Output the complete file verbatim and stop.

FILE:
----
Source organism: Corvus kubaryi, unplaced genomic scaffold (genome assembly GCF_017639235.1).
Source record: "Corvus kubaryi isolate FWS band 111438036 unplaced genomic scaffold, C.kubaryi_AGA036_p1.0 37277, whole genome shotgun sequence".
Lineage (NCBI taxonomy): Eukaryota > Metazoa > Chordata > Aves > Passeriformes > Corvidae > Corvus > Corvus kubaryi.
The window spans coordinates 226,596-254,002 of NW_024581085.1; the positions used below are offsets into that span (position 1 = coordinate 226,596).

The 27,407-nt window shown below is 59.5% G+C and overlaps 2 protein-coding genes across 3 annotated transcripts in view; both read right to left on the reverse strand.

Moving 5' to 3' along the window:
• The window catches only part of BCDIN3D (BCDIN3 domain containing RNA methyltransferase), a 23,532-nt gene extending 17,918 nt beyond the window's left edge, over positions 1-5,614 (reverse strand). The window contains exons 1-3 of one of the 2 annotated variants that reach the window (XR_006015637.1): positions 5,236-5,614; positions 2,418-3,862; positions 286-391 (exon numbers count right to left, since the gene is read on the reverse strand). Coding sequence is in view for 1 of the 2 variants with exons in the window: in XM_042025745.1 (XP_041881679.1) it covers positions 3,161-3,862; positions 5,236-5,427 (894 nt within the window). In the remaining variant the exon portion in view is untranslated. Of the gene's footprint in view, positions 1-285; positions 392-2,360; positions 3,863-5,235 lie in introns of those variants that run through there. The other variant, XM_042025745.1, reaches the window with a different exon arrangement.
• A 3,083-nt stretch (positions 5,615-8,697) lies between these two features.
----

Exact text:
Source organism: Corvus kubaryi, unplaced genomic scaffold (genome assembly GCF_017639235.1).
Source record: "Corvus kubaryi isolate FWS band 111438036 unplaced genomic scaffold, C.kubaryi_AGA036_p1.0 37277, whole genome shotgun sequence".
Lineage (NCBI taxonomy): Eukaryota > Metazoa > Chordata > Aves > Passeriformes > Corvidae > Corvus > Corvus kubaryi.
The window spans coordinates 226,596-254,002 of NW_024581085.1; the positions used below are offsets into that span (position 1 = coordinate 226,596).

The 27,407-nt window shown below is 59.5% G+C and overlaps 2 protein-coding genes across 3 annotated transcripts in view; both read right to left on the reverse strand.

Moving 5' to 3' along the window:
• The window catches only part of BCDIN3D (BCDIN3 domain containing RNA methyltransferase), a 23,532-nt gene extending 17,918 nt beyond the window's left edge, over positions 1-5,614 (reverse strand). The window contains exons 1-3 of one of the 2 annotated variants that reach the window (XR_006015637.1): positions 5,236-5,614; positions 2,418-3,862; positions 286-391 (exon numbers count right to left, since the gene is read on the reverse strand). Coding sequence is in view for 1 of the 2 variants with exons in the window: in XM_042025745.1 (XP_041881679.1) it covers positions 3,161-3,862; positions 5,236-5,427 (894 nt within the window). In the remaining variant the exon portion in view is untranslated. Of the gene's footprint in view, positions 1-285; positions 392-2,360; positions 3,863-5,235 lie in introns of those variants that run through there. The other variant, XM_042025745.1, reaches the window with a different exon arrangement.
• A 3,083-nt stretch (positions 5,615-8,697) lies between these two features.